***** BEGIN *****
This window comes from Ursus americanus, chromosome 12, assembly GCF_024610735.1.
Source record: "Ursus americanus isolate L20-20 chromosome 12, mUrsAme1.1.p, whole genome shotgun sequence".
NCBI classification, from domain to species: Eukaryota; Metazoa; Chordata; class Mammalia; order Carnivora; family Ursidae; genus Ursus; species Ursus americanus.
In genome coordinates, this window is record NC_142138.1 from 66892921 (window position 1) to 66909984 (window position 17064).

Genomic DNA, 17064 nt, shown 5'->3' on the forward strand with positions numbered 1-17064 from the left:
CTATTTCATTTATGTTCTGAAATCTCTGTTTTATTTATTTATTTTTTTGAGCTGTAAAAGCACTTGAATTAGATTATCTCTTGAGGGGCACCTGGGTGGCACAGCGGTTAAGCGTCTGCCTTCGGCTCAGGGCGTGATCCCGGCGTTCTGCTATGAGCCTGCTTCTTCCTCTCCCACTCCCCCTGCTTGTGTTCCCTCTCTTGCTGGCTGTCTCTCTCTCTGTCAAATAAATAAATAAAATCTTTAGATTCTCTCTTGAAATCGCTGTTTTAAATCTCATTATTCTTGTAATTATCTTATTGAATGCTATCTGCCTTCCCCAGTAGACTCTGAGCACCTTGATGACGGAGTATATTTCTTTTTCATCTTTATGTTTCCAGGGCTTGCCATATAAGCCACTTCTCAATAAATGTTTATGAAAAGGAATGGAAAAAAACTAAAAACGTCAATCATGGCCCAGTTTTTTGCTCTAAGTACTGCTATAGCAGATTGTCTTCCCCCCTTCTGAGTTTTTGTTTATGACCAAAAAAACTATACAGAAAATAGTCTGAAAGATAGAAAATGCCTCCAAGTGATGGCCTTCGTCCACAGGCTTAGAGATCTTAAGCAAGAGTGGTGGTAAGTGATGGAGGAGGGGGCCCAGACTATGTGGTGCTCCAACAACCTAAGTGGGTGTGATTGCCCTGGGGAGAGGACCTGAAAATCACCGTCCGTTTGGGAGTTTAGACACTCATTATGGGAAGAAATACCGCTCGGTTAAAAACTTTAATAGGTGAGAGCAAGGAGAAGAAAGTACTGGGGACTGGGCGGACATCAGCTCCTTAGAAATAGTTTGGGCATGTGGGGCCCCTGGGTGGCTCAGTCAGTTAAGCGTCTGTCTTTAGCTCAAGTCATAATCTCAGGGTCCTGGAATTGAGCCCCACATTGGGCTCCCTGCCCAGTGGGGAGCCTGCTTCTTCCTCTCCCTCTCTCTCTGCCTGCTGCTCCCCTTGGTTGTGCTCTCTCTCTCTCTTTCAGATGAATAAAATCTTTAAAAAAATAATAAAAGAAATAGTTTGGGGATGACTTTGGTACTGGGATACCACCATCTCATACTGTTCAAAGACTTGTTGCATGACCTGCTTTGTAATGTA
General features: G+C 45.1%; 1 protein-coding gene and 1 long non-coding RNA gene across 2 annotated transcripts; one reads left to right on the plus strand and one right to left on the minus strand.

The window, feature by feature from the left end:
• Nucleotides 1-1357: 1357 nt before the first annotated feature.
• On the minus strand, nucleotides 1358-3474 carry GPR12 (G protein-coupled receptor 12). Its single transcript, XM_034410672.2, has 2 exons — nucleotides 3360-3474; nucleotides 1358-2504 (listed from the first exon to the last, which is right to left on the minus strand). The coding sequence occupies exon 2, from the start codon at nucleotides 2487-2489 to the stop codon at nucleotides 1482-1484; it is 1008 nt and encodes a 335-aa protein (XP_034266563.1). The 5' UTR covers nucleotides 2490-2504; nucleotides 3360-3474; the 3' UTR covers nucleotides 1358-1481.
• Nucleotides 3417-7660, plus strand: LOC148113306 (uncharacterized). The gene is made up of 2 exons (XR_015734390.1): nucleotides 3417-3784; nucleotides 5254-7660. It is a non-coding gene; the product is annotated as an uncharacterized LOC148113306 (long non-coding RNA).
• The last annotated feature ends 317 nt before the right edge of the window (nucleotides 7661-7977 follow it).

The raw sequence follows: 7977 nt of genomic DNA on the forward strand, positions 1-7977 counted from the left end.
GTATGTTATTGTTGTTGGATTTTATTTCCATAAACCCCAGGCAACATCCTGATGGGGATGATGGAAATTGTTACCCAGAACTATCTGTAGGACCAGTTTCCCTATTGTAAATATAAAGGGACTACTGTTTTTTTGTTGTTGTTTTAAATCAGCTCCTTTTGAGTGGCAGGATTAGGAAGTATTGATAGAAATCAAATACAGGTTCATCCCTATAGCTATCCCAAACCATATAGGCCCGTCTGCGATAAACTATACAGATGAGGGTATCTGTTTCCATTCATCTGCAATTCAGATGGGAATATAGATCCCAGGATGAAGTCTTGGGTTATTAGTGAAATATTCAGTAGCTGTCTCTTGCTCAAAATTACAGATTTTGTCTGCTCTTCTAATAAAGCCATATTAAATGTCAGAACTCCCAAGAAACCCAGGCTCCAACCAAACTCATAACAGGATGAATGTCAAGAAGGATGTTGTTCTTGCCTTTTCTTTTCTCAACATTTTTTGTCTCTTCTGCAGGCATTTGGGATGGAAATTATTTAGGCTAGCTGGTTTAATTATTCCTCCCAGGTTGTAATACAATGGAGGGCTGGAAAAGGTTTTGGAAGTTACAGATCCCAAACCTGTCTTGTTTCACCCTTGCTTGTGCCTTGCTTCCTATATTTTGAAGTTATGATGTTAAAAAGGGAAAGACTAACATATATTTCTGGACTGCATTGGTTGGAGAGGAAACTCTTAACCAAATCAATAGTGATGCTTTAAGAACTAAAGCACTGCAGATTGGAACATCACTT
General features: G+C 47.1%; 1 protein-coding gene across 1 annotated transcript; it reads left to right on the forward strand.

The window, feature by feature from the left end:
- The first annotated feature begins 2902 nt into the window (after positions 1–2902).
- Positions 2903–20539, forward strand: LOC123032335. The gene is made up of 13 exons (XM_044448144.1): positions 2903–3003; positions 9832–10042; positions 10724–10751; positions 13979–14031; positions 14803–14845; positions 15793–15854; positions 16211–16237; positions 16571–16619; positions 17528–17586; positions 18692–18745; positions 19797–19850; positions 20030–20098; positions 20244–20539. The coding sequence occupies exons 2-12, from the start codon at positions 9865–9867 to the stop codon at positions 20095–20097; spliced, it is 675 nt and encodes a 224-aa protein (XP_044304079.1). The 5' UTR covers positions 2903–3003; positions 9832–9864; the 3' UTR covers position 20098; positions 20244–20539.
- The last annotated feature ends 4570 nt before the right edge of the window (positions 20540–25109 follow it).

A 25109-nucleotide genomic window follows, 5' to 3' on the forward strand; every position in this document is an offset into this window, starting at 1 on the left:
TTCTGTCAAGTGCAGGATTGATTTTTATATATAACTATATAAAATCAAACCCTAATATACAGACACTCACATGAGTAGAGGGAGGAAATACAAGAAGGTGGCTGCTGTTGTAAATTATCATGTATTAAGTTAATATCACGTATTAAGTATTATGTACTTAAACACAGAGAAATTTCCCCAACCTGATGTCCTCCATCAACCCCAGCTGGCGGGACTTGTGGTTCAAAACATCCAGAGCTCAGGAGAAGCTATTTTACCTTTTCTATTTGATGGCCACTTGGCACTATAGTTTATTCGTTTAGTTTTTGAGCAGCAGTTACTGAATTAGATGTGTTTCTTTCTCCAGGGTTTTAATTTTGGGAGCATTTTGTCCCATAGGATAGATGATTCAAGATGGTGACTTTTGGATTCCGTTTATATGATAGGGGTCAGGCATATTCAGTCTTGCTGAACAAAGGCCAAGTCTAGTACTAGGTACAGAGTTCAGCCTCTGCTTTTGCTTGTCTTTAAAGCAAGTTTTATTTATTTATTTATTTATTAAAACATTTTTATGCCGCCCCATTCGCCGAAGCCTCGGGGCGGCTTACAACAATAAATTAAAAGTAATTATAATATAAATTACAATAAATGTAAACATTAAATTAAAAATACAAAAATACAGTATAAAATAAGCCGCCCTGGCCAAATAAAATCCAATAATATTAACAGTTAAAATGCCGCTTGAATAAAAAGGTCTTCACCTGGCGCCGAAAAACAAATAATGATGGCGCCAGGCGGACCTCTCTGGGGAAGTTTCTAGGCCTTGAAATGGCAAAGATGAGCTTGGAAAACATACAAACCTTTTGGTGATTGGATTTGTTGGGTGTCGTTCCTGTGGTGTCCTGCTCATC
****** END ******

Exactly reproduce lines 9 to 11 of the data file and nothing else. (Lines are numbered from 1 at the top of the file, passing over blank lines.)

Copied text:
• Nucleotides 1-1357: 1357 nt before the first annotated feature.
• On the minus strand, nucleotides 1358-3474 carry GPR12 (G protein-coupled receptor 12). Its single transcript, XM_034410672.2, has 2 exons — nucleotides 3360-3474; nucleotides 1358-2504 (listed from the first exon to the last, which is right to left on the minus strand). The coding sequence occupies exon 2, from the start codon at nucleotides 2487-2489 to the stop codon at nucleotides 1482-1484; it is 1008 nt and encodes a 335-aa protein (XP_034266563.1). The 5' UTR covers nucleotides 2490-2504; nucleotides 3360-3474; the 3' UTR covers nucleotides 1358-1481.
• Nucleotides 3417-7660, plus strand: LOC148113306 (uncharacterized). The gene is made up of 2 exons (XR_015734390.1): nucleotides 3417-3784; nucleotides 5254-7660. It is a non-coding gene; the product is annotated as an uncharacterized LOC148113306 (long non-coding RNA).